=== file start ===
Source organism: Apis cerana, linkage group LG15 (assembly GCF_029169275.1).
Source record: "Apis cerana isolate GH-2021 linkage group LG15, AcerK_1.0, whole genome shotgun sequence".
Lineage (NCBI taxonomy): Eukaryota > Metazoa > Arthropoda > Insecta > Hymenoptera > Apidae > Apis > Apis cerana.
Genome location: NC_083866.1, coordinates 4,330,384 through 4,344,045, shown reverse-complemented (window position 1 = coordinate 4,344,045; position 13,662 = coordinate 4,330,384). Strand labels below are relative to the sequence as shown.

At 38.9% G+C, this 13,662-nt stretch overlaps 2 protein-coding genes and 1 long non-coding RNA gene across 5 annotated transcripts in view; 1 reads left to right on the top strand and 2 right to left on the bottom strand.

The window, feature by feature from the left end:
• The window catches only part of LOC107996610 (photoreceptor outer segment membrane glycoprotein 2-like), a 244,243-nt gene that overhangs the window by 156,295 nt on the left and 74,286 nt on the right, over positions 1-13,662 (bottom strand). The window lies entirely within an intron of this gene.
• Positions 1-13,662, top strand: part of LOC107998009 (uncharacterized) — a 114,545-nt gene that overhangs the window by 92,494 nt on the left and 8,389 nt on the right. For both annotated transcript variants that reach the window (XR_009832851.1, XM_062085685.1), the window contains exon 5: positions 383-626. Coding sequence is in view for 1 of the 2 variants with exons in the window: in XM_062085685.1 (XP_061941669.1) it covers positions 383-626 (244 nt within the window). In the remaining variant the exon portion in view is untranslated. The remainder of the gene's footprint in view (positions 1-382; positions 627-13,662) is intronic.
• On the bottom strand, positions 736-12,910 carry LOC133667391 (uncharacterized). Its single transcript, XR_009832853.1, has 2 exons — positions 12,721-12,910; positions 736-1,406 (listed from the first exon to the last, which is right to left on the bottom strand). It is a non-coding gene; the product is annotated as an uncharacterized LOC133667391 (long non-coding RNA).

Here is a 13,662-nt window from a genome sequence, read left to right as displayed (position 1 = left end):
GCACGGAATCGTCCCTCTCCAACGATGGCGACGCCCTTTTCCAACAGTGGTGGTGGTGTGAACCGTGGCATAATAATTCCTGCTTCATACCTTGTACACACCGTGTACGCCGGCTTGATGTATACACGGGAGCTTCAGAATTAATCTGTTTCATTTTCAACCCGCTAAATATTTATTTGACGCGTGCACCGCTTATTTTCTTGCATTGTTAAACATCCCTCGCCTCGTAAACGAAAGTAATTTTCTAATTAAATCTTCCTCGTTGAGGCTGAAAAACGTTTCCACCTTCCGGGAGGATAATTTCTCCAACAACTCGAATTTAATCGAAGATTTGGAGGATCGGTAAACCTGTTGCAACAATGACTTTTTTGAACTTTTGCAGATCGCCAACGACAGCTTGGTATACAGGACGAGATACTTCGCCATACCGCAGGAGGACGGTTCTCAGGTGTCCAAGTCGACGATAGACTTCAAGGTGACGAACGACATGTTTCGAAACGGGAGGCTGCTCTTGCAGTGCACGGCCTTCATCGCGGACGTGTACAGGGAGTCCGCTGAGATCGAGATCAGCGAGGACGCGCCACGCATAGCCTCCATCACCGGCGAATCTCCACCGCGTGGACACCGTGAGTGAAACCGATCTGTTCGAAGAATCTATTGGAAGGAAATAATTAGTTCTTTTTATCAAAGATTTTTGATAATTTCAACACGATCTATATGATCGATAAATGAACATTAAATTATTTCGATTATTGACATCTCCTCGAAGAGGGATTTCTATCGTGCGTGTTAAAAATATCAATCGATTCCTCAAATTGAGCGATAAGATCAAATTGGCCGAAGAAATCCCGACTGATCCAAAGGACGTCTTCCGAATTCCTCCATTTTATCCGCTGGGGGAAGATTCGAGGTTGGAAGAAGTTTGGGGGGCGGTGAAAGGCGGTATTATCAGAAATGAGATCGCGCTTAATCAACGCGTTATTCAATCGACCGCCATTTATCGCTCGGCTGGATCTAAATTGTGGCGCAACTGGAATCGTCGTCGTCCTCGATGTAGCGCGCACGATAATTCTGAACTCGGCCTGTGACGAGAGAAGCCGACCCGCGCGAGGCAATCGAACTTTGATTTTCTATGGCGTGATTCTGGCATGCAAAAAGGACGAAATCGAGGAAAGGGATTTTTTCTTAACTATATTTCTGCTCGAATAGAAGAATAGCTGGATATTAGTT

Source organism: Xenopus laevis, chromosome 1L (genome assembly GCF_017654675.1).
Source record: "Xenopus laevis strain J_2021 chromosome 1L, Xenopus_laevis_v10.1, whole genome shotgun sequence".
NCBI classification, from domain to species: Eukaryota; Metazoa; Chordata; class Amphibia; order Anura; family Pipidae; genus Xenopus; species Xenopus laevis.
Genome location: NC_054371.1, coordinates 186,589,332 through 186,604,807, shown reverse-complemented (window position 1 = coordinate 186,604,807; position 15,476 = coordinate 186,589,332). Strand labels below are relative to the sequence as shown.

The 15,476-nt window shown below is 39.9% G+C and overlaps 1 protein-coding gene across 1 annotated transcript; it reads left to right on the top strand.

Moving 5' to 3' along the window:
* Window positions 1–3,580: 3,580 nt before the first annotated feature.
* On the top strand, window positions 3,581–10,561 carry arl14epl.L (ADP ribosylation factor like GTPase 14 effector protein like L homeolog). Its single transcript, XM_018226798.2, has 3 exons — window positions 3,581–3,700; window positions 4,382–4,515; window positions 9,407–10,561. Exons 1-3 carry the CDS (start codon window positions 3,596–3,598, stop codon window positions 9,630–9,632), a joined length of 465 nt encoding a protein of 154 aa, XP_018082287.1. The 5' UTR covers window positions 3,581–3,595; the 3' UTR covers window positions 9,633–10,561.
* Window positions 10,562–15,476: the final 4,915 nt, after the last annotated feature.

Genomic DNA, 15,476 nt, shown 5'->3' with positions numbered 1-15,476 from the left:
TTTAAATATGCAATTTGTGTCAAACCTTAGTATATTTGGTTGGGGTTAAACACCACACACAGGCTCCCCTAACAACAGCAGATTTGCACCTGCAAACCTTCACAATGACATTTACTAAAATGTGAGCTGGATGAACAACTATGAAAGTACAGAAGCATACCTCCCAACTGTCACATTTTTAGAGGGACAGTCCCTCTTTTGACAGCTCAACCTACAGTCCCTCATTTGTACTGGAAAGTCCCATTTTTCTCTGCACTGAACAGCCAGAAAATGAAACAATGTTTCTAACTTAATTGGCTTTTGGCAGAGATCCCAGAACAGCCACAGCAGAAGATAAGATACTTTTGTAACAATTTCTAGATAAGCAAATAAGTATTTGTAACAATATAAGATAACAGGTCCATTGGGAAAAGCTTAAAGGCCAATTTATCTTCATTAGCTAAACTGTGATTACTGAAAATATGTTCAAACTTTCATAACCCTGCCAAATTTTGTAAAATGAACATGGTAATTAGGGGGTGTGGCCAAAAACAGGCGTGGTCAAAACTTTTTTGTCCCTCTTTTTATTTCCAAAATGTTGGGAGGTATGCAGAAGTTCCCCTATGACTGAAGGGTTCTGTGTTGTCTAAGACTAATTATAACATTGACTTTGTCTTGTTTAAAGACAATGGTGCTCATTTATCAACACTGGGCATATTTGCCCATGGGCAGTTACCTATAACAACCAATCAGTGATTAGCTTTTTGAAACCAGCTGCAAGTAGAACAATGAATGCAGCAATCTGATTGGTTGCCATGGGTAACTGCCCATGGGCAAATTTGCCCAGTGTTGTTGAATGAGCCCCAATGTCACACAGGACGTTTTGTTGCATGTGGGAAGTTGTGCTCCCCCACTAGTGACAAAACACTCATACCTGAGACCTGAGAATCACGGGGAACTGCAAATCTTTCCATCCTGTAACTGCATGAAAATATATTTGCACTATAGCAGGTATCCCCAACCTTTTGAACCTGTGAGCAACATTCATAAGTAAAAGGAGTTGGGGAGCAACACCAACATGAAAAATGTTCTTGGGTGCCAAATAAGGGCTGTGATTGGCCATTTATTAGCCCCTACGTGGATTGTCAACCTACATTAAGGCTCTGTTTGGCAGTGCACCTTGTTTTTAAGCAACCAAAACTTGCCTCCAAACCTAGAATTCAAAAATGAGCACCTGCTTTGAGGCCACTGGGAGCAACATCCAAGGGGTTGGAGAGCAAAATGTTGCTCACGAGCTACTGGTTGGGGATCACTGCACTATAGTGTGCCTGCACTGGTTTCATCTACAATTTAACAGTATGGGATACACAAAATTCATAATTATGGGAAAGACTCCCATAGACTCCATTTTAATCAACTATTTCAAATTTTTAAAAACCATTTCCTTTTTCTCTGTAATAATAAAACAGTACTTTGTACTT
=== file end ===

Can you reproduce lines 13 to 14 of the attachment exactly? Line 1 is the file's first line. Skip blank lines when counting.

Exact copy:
Source record: "Xenopus laevis strain J_2021 chromosome 1L, Xenopus_laevis_v10.1, whole genome shotgun sequence".
NCBI classification, from domain to species: Eukaryota; Metazoa; Chordata; class Amphibia; order Anura; family Pipidae; genus Xenopus; species Xenopus laevis.